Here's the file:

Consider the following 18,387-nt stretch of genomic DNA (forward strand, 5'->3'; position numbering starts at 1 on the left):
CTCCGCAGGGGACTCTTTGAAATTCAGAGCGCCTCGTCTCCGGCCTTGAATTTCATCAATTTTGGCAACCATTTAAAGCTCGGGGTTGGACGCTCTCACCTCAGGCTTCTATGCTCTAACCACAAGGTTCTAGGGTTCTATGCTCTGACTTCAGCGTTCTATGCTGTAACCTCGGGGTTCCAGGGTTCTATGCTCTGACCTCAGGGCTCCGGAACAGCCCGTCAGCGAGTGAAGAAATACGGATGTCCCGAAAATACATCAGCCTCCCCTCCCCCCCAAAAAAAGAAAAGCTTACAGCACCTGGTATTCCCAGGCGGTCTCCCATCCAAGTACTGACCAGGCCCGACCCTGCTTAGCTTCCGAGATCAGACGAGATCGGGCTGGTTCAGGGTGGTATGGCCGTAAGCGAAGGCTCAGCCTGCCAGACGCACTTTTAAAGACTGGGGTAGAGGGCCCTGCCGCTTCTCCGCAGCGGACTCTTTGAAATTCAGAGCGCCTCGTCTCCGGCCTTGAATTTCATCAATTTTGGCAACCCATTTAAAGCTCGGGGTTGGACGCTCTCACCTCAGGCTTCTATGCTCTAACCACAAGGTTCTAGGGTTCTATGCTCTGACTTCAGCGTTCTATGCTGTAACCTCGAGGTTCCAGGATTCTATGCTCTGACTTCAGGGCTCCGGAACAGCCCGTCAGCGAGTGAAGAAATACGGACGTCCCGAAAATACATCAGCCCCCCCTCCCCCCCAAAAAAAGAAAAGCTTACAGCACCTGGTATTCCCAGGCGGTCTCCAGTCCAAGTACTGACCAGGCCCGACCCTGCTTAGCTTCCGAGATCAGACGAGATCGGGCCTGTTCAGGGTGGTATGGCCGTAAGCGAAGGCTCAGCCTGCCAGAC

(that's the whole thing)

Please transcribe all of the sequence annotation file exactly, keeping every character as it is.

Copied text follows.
Consider the following 18,387-nt stretch of genomic DNA (forward strand, 5'->3'; position numbering starts at 1 on the left):
CTCCGCAGGGGACTCTTTGAAATTCAGAGCGCCTCGTCTCCGGCCTTGAATTTCATCAATTTTGGCAACCATTTAAAGCTCGGGGTTGGACGCTCTCACCTCAGGCTTCTATGCTCTAACCACAAGGTTCTAGGGTTCTATGCTCTGACTTCAGCGTTCTATGCTGTAACCTCGGGGTTCCAGGGTTCTATGCTCTGACCTCAGGGCTCCGGAACAGCCCGTCAGCGAGTGAAGAAATACGGATGTCCCGAAAATACATCAGCCTCCCCTCCCCCCCAAAAAAAGAAAAGCTTACAGCACCTGGTATTCCCAGGCGGTCTCCCATCCAAGTACTGACCAGGCCCGACCCTGCTTAGCTTCCGAGATCAGACGAGATCGGGCTGGTTCAGGGTGGTATGGCCGTAAGCGAAGGCTCAGCCTGCCAGACGCACTTTTAAAGACTGGGGTAGAGGGCCCTGCCGCTTCTCCGCAGCGGACTCTTTGAAATTCAGAGCGCCTCGTCTCCGGCCTTGAATTTCATCAATTTTGGCAACCCATTTAAAGCTCGGGGTTGGACGCTCTCACCTCAGGCTTCTATGCTCTAACCACAAGGTTCTAGGGTTCTATGCTCTGACTTCAGCGTTCTATGCTGTAACCTCGAGGTTCCAGGATTCTATGCTCTGACTTCAGGGCTCCGGAACAGCCCGTCAGCGAGTGAAGAAATACGGACGTCCCGAAAATACATCAGCCCCCCCTCCCCCCCAAAAAAAGAAAAGCTTACAGCACCTGGTATTCCCAGGCGGTCTCCAGTCCAAGTACTGACCAGGCCCGACCCTGCTTAGCTTCCGAGATCAGACGAGATCGGGCCTGTTCAGGGTGGTATGGCCGTAAGCGAAGGCTCAGCCTGCCAGAC